Jeffrey Medoff

University of North Carolina at Greensboro, Greensboro, North Carolina, United States

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Publications (3)13.47 Total impact

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    ABSTRACT: The bowel purgative Visicol contains microcrystalline cellulose (MCC) residue, which may impair full visibility during a colonoscopy. An MCC residue-free sodium phosphate (RF-NaP; OsmoPrep) tablet was developed. To investigate appropriate RF-NaP dosing. Phase 2, randomized, investigator-blinded study. Six research centers in the United States. Patients undergoing a colonoscopy received Visicol (n = 34) or 1 of 6 RF-NaP regimens administered as either split (S) dosing (the evening before and the day of colonoscopy) or evening-only (E) dosing. Dosing regimens for RF-NaP were 40 tablets S, 3 every 15 minutes (n = 33); 40 tablets S, 4 every 15 minutes (n = 34); 32 tablets E, 4 every 15 minutes (n = 34); 32 tablets S, 4 every 15 minutes (n = 36); 28 tablets E, 4 every 15 minutes (n = 34); 28 tablets S, 4 every 15 minutes (n = 34). Visicol was administered as 40 tablets S, 3 every 15 minutes. Overall colon cleansing (OCC) was assessed by a physician questionnaire (4-point scale, based on colonic contents). An OCC rating of "excellent" or "good" was considered a response. Safety measures were also monitored. Split dosing with RF-NaP was associated with high OCC and achieved response rates of 90%, 97%, and 100% for 28, 32, and 40 tablets, respectively, compared with 86% for Visicol. In addition, RF-NaP evening-only regimen response rates were 90% (32 tablets) and 72% (28 tablets). Transient shifts in electrolyte levels were reduced, and GI adverse events were less common with lower RF-NaP dose regimens. Administration of RF-NaP retains the benefits of a tablet purgative but eliminates MCC issues. Split dosing and 32-tablet evening-only dosing of RF-NaP tablets were efficacious and well tolerated, and split dosing of RF-NaP tablets is recommended.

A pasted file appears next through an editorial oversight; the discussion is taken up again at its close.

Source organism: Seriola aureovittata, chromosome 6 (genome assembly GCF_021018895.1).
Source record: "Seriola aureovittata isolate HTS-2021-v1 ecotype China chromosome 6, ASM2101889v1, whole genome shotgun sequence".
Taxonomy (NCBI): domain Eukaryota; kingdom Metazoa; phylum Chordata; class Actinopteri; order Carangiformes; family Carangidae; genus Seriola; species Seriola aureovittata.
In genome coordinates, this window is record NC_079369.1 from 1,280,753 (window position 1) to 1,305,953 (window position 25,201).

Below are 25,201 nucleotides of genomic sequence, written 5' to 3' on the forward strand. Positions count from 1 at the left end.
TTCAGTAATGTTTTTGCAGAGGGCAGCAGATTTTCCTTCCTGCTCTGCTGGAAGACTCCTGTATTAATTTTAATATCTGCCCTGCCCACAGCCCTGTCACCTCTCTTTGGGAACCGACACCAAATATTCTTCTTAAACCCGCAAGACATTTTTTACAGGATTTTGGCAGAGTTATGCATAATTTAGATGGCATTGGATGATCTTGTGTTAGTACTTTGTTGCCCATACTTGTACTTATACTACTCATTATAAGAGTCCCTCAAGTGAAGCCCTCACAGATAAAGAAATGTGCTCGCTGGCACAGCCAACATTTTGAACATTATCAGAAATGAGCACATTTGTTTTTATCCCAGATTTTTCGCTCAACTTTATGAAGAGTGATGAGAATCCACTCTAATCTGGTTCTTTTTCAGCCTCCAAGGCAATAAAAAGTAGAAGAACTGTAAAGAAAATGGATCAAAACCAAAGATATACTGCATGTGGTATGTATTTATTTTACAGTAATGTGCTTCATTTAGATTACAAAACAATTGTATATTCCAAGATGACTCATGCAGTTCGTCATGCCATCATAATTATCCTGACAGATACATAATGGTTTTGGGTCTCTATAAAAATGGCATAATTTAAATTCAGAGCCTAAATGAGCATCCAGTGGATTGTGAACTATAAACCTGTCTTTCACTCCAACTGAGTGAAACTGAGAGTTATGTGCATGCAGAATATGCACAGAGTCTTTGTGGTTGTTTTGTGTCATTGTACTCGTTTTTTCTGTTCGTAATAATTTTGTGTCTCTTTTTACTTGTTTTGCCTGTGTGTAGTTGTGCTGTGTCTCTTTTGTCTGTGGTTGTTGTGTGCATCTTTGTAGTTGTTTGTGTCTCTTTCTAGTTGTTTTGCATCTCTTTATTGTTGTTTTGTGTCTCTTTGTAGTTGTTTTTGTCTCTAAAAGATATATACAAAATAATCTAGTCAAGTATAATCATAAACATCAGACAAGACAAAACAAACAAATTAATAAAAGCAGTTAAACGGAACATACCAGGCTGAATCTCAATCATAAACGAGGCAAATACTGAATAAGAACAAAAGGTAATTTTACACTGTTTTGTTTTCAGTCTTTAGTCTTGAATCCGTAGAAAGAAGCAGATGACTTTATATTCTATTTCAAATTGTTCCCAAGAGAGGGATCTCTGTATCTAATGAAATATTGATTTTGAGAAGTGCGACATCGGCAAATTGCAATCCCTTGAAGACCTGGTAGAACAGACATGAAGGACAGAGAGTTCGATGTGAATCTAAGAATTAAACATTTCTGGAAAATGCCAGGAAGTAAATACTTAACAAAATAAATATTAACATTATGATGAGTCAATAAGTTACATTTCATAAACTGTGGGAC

No preview · Article · May 2007 · Gastrointestinal Endoscopy

  • No preview · Article · Apr 2005 · Gastrointestinal Endoscopy
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    ABSTRACT: The tablet formulation of sodium phosphate (NaP) is a prescription osmotic purgative that has been marketed since 2001. The use of NaP tablets in patients with constipation has not been studied previously. This study assessed the tolerability and efficacy of 28 days of therapy with NaP tablets (1.5 g NaP/tablet) in patients with chronic constipation. Adults with functional constipation or constipation-predominant irritable bowel syndrome and Z-3 spontaneous bowel movements (BMs) during the 7-day screening/baseline period were eligible for this open-label, dose-ranging study. Patients were randomized to receive starting doses of 4 NaP tablets (group A) or 8 NaP tablets (group B) each morning for 28 days. After a minimum of 48 hours, the NaP dose could be titrated upward (in the case of no BM or no relief of symptoms) or downward (in the case of a predefined excess laxative response) by 2 tablets/d to a minimum of 2 tablets/d or a maximum of 12 tablets/d. Patients kept a diary of their BMs and gastrointestinal symptoms. A serum chemistry panel was obtained weekly. The primary end points were the constipation response (based on the change from baseline in weekly number of BMs) and the global sense response (based on daily scores for the patient's overall sense of change in their bowel problems). At randomization, there were 18 patients in group A and 25 in group B. Of these, 40 patients (16 group A, 24 group B) had > or 7 days of diary information while taking study treatment and were evaluable for efficacy. The constipation response rate was 100% in group A and 95.8% in group B, and the respective global sense response rates were 68.8% and 79.2%. Four patients in group B withdrew due to adverse events, none of which were serious. Five patients had occasional hypokalemia that required no treatment. Changes from baseline in serum concentrations of calcium, inorganic phosphorus, and potassium were not clinically significant and did not require treatment. In this small study, NaP tablets taken daily were generally well tolerated (particularly in the low-dose group) and produced prompt relief of constipation--generally within the first week of treatment--that was sustained over the 28-day treatment period. A reasonable starting dose appears to be 2 to 4 tablets (3-6 g NaP) daily.
    No preview · Article · Sep 2004 · Clinical Therapeutics

Publication Stats

33 Citations
13.47 Total Impact Points

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  • 2004
    • University of North Carolina at Greensboro
      Greensboro, North Carolina, United States